Kendrick Lamar took to the stage at Washington, DC’s Kennedy Center on Tuesday night. Lamar and his band had a little extra support throughout their set, courtesy of the National Symphony Orchestra. From the look and sound of the video that was shot during the performance, it was exactly as epic we knew it’d be. Okayplayer’s go-to DC correspondent Mr. Mel Blunt was on hand to experience this historic moment–a clear high-water mark for hip-hop–firsthand. Read his exclusive recap below, then watch video footage of “These Walls”; “Alright”; “King Kunta” and “i” (and keep scrolling for Kendrick’s current tour itinerary).
“I was just thinking earlier, DC has some of the most beautiful people. Real talk; dark, light, brown, it’s all beautiful…and beyond that; white, yellow, red is beautiful. That’s the same beauty that To Pimp A Butterfly represents!” – Kendrick Lamar
From Compton to Congress! Kendrick Lamar came to DC last night and did he ever represent–with the National Symphony Orchestra no less. The mission: adding new dimensions, textures and depth to the already lush musical opus To Pimp a Butterfly while introducing it to a whole new audience. Amidst the glimmering chandeliers, balconies and ornate octagonal ceiling tiles of the Kennedy Center’s Concert Hall, this generation’s best pound-for-pound MC came out chill and composed, dipped in basic black.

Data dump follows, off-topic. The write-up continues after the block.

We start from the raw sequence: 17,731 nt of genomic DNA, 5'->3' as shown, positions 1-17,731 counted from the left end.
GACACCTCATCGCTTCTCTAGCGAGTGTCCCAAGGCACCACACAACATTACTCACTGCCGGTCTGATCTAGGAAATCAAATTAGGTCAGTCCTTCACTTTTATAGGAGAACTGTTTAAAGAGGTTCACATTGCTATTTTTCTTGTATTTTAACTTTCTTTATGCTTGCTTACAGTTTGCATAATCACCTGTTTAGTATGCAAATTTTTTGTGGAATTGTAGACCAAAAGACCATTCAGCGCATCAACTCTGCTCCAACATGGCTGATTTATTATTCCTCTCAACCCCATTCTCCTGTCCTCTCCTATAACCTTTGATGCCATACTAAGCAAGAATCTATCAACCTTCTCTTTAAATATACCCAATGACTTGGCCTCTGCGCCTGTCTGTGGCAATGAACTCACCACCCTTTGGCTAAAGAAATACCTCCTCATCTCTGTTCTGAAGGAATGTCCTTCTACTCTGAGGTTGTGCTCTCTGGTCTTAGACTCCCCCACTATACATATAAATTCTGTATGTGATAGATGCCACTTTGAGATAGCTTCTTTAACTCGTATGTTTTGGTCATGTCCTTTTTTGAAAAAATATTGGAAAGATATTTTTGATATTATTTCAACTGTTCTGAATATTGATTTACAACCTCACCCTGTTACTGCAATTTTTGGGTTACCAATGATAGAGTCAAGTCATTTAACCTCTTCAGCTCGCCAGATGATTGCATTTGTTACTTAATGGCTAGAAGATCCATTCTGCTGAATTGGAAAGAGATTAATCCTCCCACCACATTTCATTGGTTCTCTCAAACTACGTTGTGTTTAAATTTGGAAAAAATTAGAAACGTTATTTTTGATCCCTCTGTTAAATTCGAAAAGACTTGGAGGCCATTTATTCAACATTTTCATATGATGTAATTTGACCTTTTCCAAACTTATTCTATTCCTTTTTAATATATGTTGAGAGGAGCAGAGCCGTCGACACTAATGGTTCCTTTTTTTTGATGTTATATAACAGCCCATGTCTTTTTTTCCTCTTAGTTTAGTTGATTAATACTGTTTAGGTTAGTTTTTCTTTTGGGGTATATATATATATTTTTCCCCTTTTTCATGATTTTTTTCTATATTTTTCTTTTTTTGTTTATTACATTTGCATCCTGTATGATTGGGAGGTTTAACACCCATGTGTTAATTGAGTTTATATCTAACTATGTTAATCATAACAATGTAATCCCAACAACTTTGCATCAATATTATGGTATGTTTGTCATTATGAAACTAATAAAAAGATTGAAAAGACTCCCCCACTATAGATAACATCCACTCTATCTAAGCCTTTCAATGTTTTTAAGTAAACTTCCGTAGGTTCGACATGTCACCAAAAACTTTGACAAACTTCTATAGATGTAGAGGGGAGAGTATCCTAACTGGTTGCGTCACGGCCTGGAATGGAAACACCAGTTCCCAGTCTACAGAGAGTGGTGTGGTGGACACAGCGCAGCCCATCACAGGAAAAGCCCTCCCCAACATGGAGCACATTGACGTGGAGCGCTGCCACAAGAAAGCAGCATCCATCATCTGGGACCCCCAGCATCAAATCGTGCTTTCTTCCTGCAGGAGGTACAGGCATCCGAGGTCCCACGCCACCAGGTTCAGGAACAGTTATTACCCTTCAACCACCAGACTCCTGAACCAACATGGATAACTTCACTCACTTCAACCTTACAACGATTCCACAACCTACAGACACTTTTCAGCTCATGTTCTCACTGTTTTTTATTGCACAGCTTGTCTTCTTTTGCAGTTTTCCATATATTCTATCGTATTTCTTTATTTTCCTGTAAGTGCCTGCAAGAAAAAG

Just as Kendrick’s good kid, m.A.A.d. city was compared to Nas’ Illmatic, this performance at the Kennedy Center offers another parallel in that both of these Major MCs have now rocked with the National Symphony Orchestra. A group of special musicians joined Lamar and the NSO to help put a little stank on the situation: John Whitt Jr. on keyboards; Robert Gueringer, guitars; Tony “Chicago” Russell, on bass, Tony “Rico” Nichols on drums and music director Dion “DZYNE” Friley. This band of brothers and the NSO enjoyed a well-orchestrated interplay throughout the performance, with each taking the forefront as Lamar, his catalog and NSO conductor Steven Reinke dictated. It was a beautiful marriage of Funk and classical music sensibilities.